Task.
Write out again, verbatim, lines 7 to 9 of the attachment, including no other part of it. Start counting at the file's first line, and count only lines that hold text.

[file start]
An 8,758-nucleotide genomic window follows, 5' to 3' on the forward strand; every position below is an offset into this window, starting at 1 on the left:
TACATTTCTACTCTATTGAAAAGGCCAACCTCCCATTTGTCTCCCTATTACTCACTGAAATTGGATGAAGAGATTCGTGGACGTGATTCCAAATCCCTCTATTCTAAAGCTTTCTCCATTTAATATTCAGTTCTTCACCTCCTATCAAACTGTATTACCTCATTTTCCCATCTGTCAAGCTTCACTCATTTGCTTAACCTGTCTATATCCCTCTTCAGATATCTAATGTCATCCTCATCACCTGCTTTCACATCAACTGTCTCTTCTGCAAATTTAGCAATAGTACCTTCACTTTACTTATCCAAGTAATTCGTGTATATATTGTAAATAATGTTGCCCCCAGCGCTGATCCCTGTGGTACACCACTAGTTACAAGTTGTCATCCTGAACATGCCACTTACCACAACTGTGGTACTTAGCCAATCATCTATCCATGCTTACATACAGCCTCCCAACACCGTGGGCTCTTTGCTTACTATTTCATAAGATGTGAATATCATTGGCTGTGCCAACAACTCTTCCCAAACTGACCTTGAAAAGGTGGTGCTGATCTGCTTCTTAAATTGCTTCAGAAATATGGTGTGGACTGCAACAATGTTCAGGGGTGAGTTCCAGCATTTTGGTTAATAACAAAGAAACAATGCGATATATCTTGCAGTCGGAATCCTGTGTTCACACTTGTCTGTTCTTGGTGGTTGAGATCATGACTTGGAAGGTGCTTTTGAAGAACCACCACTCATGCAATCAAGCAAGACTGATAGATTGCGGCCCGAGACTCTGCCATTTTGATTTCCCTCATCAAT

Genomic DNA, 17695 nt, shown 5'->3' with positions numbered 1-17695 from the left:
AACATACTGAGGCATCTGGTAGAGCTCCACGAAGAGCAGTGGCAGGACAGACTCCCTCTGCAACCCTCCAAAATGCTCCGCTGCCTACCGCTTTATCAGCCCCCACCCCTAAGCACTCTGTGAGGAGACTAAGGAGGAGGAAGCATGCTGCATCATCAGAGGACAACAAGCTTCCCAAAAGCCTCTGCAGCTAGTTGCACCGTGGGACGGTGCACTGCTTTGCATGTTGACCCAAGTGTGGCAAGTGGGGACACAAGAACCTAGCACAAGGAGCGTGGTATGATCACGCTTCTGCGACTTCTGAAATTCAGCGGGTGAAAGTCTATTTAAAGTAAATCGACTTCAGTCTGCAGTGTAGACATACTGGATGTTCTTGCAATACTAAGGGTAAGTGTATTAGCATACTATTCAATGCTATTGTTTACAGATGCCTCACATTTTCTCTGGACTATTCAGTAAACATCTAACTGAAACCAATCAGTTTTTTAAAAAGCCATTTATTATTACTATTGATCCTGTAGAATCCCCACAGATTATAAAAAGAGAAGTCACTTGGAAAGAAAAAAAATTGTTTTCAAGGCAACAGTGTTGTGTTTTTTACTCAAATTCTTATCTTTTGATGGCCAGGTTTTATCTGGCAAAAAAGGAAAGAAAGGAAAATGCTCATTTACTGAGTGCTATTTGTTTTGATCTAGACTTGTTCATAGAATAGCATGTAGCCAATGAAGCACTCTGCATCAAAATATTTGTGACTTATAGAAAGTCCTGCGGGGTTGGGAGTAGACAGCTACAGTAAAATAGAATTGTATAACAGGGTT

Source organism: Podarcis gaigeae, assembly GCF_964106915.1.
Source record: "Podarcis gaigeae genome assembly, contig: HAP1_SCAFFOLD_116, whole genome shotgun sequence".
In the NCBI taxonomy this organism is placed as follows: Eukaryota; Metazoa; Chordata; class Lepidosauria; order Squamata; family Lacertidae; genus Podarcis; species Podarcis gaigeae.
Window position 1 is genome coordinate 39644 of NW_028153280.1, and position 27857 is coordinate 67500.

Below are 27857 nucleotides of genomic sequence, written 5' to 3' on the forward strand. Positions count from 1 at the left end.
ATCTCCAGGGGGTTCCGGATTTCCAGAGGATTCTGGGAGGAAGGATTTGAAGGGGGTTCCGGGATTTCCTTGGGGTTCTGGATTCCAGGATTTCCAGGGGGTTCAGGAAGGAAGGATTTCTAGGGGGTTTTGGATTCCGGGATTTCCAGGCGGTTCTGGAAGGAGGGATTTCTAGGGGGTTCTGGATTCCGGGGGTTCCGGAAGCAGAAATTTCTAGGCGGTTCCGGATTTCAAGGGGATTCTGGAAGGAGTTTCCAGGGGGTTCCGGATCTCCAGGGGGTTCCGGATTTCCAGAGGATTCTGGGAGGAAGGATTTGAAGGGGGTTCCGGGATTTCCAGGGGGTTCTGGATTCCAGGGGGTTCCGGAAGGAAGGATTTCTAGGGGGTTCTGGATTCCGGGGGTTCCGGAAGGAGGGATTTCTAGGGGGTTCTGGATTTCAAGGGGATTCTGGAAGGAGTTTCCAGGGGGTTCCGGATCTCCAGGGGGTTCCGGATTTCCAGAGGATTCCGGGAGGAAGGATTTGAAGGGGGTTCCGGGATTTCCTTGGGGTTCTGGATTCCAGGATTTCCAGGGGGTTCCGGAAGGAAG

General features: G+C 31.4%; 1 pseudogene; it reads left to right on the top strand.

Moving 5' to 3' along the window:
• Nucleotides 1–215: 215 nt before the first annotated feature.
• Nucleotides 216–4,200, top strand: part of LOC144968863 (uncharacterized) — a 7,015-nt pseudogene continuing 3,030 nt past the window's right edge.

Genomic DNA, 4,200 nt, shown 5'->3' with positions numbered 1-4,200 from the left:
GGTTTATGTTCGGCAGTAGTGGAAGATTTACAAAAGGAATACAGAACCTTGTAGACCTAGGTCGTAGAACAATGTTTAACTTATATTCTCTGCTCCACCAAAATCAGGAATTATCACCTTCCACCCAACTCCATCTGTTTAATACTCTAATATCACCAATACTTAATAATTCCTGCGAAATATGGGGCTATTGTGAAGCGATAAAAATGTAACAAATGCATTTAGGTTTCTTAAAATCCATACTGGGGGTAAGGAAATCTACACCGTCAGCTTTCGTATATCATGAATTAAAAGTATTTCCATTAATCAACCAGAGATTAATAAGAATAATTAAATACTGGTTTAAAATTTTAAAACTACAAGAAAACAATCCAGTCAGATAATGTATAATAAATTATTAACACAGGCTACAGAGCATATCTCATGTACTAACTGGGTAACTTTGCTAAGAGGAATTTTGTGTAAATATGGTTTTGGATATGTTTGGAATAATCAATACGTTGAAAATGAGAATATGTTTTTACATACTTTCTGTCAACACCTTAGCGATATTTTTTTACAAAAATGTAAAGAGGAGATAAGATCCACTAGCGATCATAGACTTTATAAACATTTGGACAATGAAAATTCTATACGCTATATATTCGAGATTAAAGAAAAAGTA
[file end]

In the NCBI taxonomy this organism is placed as follows: Eukaryota; Metazoa; Chordata; class Lepidosauria; order Squamata; family Lacertidae; genus Podarcis; species Podarcis gaigeae.
Window position 1 is genome coordinate 39644 of NW_028153280.1, and position 27857 is coordinate 67500.

Below are 27857 nucleotides of genomic sequence, written 5' to 3' on the forward strand. Positions count from 1 at the left end.